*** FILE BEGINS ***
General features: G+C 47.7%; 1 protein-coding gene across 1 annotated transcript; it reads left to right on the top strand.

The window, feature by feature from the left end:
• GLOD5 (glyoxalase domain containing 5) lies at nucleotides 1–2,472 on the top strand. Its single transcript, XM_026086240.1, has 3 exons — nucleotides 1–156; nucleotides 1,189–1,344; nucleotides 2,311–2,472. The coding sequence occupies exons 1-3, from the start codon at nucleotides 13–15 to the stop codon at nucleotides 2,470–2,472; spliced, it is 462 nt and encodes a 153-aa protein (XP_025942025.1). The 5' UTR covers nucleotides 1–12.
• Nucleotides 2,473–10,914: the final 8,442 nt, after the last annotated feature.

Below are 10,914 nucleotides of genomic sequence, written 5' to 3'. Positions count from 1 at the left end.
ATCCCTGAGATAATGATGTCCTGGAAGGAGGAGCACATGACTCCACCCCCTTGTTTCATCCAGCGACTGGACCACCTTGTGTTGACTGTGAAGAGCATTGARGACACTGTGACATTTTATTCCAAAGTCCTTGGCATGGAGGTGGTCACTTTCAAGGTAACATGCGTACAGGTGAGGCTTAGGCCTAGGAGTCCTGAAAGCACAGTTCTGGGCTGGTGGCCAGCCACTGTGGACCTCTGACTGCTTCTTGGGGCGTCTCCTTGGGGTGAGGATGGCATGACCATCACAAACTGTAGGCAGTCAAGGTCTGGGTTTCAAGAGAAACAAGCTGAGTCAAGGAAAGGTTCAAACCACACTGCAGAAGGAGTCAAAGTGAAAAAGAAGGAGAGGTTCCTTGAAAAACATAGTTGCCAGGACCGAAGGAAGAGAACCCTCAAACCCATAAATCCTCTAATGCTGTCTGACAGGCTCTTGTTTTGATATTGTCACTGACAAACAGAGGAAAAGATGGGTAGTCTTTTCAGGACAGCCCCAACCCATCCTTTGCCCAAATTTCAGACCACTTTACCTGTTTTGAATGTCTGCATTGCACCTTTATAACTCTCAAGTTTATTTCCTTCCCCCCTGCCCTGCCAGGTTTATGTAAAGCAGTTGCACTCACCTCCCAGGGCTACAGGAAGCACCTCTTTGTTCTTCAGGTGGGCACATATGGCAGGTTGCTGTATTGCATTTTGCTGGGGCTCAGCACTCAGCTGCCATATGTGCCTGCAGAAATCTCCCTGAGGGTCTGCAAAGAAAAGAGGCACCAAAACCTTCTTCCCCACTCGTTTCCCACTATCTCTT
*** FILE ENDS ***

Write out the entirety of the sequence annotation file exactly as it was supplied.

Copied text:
General features: G+C 47.7%; 1 protein-coding gene across 1 annotated transcript; it reads left to right on the top strand.

The window, feature by feature from the left end:
• GLOD5 (glyoxalase domain containing 5) lies at nucleotides 1–2,472 on the top strand. Its single transcript, XM_026086240.1, has 3 exons — nucleotides 1–156; nucleotides 1,189–1,344; nucleotides 2,311–2,472. The coding sequence occupies exons 1-3, from the start codon at nucleotides 13–15 to the stop codon at nucleotides 2,470–2,472; spliced, it is 462 nt and encodes a 153-aa protein (XP_025942025.1). The 5' UTR covers nucleotides 1–12.
• Nucleotides 2,473–10,914: the final 8,442 nt, after the last annotated feature.

Below are 10,914 nucleotides of genomic sequence, written 5' to 3'. Positions count from 1 at the left end.
ATCCCTGAGATAATGATGTCCTGGAAGGAGGAGCACATGACTCCACCCCCTTGTTTCATCCAGCGACTGGACCACCTTGTGTTGACTGTGAAGAGCATTGARGACACTGTGACATTTTATTCCAAAGTCCTTGGCATGGAGGTGGTCACTTTCAAGGTAACATGCGTACAGGTGAGGCTTAGGCCTAGGAGTCCTGAAAGCACAGTTCTGGGCTGGTGGCCAGCCACTGTGGACCTCTGACTGCTTCTTGGGGCGTCTCCTTGGGGTGAGGATGGCATGACCATCACAAACTGTAGGCAGTCAAGGTCTGGGTTTCAAGAGAAACAAGCTGAGTCAAGGAAAGGTTCAAACCACACTGCAGAAGGAGTCAAAGTGAAAAAGAAGGAGAGGTTCCTTGAAAAACATAGTTGCCAGGACCGAAGGAAGAGAACCCTCAAACCCATAAATCCTCTAATGCTGTCTGACAGGCTCTTGTTTTGATATTGTCACTGACAAACAGAGGAAAAGATGGGTAGTCTTTTCAGGACAGCCCCAACCCATCCTTTGCCCAAATTTCAGACCACTTTACCTGTTTTGAATGTCTGCATTGCACCTTTATAACTCTCAAGTTTATTTCCTTCCCCCCTGCCCTGCCAGGTTTATGTAAAGCAGTTGCACTCACCTCCCAGGGCTACAGGAAGCACCTCTTTGTTCTTCAGGTGGGCACATATGGCAGGTTGCTGTATTGCATTTTGCTGGGGCTCAGCACTCAGCTGCCATATGTGCCTGCAGAAATCTCCCTGAGGGTCTGCAAAGAAAAGAGGCACCAAAACCTTCTTCCCCACTCGTTTCCCACTATCTCTT